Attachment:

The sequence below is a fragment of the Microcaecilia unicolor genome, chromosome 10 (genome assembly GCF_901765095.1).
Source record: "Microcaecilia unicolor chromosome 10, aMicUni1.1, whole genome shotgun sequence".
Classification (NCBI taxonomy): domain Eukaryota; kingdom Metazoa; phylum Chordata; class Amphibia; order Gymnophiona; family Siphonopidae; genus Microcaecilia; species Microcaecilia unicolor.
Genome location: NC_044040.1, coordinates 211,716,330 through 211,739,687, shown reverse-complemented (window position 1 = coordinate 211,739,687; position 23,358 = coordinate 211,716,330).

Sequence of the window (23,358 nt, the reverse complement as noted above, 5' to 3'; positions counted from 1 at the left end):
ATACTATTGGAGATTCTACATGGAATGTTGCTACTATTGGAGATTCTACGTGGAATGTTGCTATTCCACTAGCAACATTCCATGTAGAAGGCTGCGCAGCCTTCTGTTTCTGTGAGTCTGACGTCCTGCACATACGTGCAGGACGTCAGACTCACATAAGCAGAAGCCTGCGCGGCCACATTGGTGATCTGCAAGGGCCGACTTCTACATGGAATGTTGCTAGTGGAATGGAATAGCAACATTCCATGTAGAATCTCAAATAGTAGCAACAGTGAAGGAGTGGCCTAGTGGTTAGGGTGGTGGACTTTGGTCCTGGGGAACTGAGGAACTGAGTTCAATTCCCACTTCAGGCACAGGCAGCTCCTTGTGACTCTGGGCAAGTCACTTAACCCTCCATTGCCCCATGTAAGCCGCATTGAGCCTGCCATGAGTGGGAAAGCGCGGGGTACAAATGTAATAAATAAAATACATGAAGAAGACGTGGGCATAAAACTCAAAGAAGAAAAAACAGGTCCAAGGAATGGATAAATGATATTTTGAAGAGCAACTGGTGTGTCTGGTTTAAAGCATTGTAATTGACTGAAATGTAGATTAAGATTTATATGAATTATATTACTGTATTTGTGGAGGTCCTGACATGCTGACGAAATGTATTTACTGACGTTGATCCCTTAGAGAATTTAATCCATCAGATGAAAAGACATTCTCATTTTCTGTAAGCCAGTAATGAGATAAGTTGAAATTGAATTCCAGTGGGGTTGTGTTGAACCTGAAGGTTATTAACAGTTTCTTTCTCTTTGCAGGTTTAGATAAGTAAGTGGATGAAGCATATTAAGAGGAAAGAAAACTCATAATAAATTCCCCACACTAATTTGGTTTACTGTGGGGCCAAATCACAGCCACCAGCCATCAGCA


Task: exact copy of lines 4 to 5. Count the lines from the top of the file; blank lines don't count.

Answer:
Genome location: NC_044040.1, coordinates 211,716,330 through 211,739,687, shown reverse-complemented (window position 1 = coordinate 211,739,687; position 23,358 = coordinate 211,716,330).

Sequence of the window (23,358 nt, the reverse complement as noted above, 5' to 3'; positions counted from 1 at the left end):